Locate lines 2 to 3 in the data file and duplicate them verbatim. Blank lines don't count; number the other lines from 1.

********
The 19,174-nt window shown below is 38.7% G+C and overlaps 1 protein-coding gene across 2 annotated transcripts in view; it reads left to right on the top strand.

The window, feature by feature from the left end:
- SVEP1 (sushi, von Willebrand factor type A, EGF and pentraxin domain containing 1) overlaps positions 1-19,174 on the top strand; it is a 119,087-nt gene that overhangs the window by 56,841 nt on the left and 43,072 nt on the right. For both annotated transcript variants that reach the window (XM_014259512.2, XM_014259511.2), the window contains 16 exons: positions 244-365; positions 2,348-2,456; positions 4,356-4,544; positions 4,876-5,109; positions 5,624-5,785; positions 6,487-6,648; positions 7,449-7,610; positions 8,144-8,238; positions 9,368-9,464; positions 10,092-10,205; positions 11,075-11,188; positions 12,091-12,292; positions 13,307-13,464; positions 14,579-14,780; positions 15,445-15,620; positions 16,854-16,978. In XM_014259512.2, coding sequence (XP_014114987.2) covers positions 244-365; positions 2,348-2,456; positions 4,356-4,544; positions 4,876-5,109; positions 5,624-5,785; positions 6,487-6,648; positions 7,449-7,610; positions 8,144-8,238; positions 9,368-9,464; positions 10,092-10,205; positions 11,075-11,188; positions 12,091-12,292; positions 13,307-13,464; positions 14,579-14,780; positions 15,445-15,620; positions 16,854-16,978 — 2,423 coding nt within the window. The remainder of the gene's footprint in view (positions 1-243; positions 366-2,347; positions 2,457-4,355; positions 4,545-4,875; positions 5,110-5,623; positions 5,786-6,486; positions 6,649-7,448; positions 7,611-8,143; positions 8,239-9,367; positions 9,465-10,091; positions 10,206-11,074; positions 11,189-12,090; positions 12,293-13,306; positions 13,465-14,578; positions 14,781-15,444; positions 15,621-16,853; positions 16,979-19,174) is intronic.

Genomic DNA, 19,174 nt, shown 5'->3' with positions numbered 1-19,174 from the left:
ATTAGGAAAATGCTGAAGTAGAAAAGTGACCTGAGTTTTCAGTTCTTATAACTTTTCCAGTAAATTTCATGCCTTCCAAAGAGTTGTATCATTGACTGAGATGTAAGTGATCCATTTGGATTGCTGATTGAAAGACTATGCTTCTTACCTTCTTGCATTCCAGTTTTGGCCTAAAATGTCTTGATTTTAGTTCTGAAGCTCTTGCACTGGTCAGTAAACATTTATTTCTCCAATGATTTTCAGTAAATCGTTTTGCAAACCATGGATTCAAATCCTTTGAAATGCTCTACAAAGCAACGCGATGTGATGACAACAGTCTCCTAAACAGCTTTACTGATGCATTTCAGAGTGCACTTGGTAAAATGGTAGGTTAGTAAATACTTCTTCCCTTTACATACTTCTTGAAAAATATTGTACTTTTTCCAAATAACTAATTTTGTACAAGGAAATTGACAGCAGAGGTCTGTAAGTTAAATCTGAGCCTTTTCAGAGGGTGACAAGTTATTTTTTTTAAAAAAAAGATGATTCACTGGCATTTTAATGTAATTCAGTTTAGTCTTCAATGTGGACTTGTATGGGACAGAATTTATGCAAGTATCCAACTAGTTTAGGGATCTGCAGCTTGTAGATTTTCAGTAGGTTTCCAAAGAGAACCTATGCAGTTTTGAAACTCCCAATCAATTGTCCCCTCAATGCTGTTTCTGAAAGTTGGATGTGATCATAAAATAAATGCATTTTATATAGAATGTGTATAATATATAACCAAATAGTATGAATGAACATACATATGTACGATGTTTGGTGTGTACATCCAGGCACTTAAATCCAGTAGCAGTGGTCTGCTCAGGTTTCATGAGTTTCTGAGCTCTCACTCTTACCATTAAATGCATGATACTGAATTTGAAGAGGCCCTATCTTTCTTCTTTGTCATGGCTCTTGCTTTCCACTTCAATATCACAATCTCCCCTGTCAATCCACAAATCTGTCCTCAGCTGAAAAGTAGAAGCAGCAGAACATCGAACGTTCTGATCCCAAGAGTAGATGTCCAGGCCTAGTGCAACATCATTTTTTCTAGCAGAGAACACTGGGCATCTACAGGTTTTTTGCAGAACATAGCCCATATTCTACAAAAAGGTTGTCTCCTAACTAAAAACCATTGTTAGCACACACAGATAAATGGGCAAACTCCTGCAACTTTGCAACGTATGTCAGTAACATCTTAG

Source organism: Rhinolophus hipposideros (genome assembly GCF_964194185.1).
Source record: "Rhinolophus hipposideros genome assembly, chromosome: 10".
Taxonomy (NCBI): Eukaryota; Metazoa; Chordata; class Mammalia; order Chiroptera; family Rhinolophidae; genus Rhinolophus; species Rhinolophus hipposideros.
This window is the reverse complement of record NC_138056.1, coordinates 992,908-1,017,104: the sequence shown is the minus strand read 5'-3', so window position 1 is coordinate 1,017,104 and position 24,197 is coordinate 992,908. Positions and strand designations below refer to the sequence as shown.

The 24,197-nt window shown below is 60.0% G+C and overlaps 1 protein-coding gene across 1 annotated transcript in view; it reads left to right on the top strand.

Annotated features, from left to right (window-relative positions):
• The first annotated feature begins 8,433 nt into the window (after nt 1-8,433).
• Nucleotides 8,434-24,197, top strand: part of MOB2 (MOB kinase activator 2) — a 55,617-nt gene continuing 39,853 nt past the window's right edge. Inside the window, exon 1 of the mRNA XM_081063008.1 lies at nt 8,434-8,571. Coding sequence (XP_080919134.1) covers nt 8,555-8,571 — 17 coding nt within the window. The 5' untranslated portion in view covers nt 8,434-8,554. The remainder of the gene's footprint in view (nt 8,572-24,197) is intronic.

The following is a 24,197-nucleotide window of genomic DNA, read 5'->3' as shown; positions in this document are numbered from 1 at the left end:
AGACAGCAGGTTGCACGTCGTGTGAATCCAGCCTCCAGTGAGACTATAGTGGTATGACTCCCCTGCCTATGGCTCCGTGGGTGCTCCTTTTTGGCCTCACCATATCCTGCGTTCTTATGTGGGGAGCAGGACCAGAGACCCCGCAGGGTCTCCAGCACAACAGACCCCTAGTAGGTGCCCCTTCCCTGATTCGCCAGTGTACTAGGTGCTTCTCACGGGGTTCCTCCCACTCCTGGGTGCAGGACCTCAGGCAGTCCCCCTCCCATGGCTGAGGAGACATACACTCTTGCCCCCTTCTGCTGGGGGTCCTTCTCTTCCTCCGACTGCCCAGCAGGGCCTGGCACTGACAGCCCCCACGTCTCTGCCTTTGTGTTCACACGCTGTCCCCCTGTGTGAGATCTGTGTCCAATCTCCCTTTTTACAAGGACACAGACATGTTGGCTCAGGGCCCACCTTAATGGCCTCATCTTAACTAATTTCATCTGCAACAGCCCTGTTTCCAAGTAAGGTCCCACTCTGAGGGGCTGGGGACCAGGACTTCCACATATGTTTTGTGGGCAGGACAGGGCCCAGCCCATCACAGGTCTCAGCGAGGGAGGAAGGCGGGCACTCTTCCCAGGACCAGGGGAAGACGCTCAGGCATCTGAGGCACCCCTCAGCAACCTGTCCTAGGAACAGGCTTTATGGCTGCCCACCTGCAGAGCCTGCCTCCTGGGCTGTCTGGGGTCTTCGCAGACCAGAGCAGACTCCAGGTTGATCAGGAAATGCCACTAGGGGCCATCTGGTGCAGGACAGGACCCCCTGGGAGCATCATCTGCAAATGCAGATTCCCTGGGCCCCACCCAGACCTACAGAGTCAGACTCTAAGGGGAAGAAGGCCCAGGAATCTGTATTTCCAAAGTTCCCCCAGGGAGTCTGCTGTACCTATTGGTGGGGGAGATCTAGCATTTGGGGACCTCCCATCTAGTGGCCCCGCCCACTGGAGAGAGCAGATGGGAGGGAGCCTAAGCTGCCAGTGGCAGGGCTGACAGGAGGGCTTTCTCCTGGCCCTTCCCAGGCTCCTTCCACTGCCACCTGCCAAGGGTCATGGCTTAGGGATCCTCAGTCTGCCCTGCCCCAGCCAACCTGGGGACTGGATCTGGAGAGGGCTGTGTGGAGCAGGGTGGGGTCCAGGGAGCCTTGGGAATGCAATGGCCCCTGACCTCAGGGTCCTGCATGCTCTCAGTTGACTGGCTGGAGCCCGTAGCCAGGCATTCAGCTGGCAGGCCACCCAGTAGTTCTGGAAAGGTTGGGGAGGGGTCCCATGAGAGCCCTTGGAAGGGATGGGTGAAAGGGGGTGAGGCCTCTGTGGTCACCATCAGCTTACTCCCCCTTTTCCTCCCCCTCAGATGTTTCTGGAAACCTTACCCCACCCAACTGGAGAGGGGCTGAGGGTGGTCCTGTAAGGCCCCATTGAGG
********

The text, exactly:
The window, feature by feature from the left end:
- SVEP1 (sushi, von Willebrand factor type A, EGF and pentraxin domain containing 1) overlaps positions 1-19,174 on the top strand; it is a 119,087-nt gene that overhangs the window by 56,841 nt on the left and 43,072 nt on the right. For both annotated transcript variants that reach the window (XM_014259512.2, XM_014259511.2), the window contains 16 exons: positions 244-365; positions 2,348-2,456; positions 4,356-4,544; positions 4,876-5,109; positions 5,624-5,785; positions 6,487-6,648; positions 7,449-7,610; positions 8,144-8,238; positions 9,368-9,464; positions 10,092-10,205; positions 11,075-11,188; positions 12,091-12,292; positions 13,307-13,464; positions 14,579-14,780; positions 15,445-15,620; positions 16,854-16,978. In XM_014259512.2, coding sequence (XP_014114987.2) covers positions 244-365; positions 2,348-2,456; positions 4,356-4,544; positions 4,876-5,109; positions 5,624-5,785; positions 6,487-6,648; positions 7,449-7,610; positions 8,144-8,238; positions 9,368-9,464; positions 10,092-10,205; positions 11,075-11,188; positions 12,091-12,292; positions 13,307-13,464; positions 14,579-14,780; positions 15,445-15,620; positions 16,854-16,978 — 2,423 coding nt within the window. The remainder of the gene's footprint in view (positions 1-243; positions 366-2,347; positions 2,457-4,355; positions 4,545-4,875; positions 5,110-5,623; positions 5,786-6,486; positions 6,649-7,448; positions 7,611-8,143; positions 8,239-9,367; positions 9,465-10,091; positions 10,206-11,074; positions 11,189-12,090; positions 12,293-13,306; positions 13,465-14,578; positions 14,781-15,444; positions 15,621-16,853; positions 16,979-19,174) is intronic.